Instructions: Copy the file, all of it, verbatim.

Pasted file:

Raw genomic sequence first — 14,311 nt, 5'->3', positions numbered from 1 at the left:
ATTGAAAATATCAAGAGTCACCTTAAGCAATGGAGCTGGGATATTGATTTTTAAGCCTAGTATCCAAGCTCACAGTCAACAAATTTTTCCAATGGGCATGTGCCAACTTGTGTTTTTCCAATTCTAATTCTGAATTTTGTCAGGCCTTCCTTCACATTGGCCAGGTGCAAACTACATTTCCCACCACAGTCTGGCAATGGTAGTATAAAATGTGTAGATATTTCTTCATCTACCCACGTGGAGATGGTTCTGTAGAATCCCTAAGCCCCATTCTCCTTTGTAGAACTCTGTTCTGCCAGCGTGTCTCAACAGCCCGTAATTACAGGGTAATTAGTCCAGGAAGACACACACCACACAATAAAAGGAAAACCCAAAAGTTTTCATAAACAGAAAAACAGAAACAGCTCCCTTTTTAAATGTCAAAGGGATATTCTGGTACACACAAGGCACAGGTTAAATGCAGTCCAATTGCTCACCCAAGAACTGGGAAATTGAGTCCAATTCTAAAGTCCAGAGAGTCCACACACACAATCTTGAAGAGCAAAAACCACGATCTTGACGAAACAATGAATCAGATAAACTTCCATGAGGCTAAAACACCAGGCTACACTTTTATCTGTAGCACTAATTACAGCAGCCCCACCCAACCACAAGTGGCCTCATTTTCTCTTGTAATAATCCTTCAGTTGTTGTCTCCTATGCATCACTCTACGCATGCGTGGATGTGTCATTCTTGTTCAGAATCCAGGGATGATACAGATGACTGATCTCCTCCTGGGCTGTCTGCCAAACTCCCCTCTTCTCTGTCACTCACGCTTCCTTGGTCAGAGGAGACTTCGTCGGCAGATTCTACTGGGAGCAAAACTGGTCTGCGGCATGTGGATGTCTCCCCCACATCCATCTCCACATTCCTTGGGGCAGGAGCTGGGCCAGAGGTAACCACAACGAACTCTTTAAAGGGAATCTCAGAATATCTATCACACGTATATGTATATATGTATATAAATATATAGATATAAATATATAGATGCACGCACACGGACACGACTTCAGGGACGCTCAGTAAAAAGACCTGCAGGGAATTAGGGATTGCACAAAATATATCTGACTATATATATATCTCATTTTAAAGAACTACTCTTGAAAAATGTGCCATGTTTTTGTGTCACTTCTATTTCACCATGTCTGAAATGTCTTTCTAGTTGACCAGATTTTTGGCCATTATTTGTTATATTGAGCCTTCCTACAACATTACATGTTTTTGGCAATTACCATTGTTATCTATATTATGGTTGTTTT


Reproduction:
Raw genomic sequence first — 14,311 nt, 5'->3', positions numbered from 1 at the left:
ATTGAAAATATCAAGAGTCACCTTAAGCAATGGAGCTGGGATATTGATTTTTAAGCCTAGTATCCAAGCTCACAGTCAACAAATTTTTCCAATGGGCATGTGCCAACTTGTGTTTTTCCAATTCTAATTCTGAATTTTGTCAGGCCTTCCTTCACATTGGCCAGGTGCAAACTACATTTCCCACCACAGTCTGGCAATGGTAGTATAAAATGTGTAGATATTTCTTCATCTACCCACGTGGAGATGGTTCTGTAGAATCCCTAAGCCCCATTCTCCTTTGTAGAACTCTGTTCTGCCAGCGTGTCTCAACAGCCCGTAATTACAGGGTAATTAGTCCAGGAAGACACACACCACACAATAAAAGGAAAACCCAAAAGTTTTCATAAACAGAAAAACAGAAACAGCTCCCTTTTTAAATGTCAAAGGGATATTCTGGTACACACAAGGCACAGGTTAAATGCAGTCCAATTGCTCACCCAAGAACTGGGAAATTGAGTCCAATTCTAAAGTCCAGAGAGTCCACACACACAATCTTGAAGAGCAAAAACCACGATCTTGACGAAACAATGAATCAGATAAACTTCCATGAGGCTAAAACACCAGGCTACACTTTTATCTGTAGCACTAATTACAGCAGCCCCACCCAACCACAAGTGGCCTCATTTTCTCTTGTAATAATCCTTCAGTTGTTGTCTCCTATGCATCACTCTACGCATGCGTGGATGTGTCATTCTTGTTCAGAATCCAGGGATGATACAGATGACTGATCTCCTCCTGGGCTGTCTGCCAAACTCCCCTCTTCTCTGTCACTCACGCTTCCTTGGTCAGAGGAGACTTCGTCGGCAGATTCTACTGGGAGCAAAACTGGTCTGCGGCATGTGGATGTCTCCCCCACATCCATCTCCACATTCCTTGGGGCAGGAGCTGGGCCAGAGGTAACCACAACGAACTCTTTAAAGGGAATCTCAGAATATCTATCACACGTATATGTATATATGTATATAAATATATAGATATAAATATATAGATGCACGCACACGGACACGACTTCAGGGACGCTCAGTAAAAAGACCTGCAGGGAATTAGGGATTGCACAAAATATATCTGACTATATATATATCTCATTTTAAAGAACTACTCTTGAAAAATGTGCCATGTTTTTGTGTCACTTCTATTTCACCATGTCTGAAATGTCTTTCTAGTTGACCAGATTTTTGGCCATTATTTGTTATATTGAGCCTTCCTACAACATTACATGTTTTTGGCAATTACCATTGTTATCTATATTATGGTTGTTTT